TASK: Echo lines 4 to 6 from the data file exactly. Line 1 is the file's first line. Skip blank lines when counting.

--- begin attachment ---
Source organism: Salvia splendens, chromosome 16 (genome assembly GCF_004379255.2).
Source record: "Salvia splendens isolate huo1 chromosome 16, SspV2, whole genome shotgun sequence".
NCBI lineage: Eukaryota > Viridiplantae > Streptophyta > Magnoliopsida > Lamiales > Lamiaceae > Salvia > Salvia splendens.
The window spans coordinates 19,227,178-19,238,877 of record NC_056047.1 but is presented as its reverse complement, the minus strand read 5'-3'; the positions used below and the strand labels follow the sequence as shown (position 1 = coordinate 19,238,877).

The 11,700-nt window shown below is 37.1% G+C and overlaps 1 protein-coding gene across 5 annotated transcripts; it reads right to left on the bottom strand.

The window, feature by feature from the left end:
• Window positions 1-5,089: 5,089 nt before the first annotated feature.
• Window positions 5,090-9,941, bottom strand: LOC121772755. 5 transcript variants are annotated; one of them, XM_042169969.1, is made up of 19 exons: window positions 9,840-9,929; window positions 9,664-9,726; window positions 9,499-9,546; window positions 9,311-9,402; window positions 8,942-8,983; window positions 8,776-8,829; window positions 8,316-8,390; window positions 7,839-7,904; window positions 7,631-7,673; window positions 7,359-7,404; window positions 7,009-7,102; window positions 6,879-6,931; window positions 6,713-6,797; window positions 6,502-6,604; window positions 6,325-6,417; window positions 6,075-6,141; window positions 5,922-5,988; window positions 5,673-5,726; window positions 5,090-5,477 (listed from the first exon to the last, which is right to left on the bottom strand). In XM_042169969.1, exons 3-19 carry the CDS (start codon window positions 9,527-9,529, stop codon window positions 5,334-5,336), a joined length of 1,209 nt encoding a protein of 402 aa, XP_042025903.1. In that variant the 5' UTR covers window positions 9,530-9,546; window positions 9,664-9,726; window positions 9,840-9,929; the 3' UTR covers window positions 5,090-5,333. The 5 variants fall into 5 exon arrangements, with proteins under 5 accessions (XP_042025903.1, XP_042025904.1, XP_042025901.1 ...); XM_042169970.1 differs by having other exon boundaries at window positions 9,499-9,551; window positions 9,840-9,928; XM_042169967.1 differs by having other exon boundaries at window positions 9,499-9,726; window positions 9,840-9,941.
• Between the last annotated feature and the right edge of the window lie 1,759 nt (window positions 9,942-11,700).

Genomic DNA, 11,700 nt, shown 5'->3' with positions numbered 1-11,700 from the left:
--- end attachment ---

The window spans coordinates 19,227,178-19,238,877 of record NC_056047.1 but is presented as its reverse complement, the minus strand read 5'-3'; the positions used below and the strand labels follow the sequence as shown (position 1 = coordinate 19,238,877).

The 11,700-nt window shown below is 37.1% G+C and overlaps 1 protein-coding gene across 5 annotated transcripts; it reads right to left on the bottom strand.

The window, feature by feature from the left end: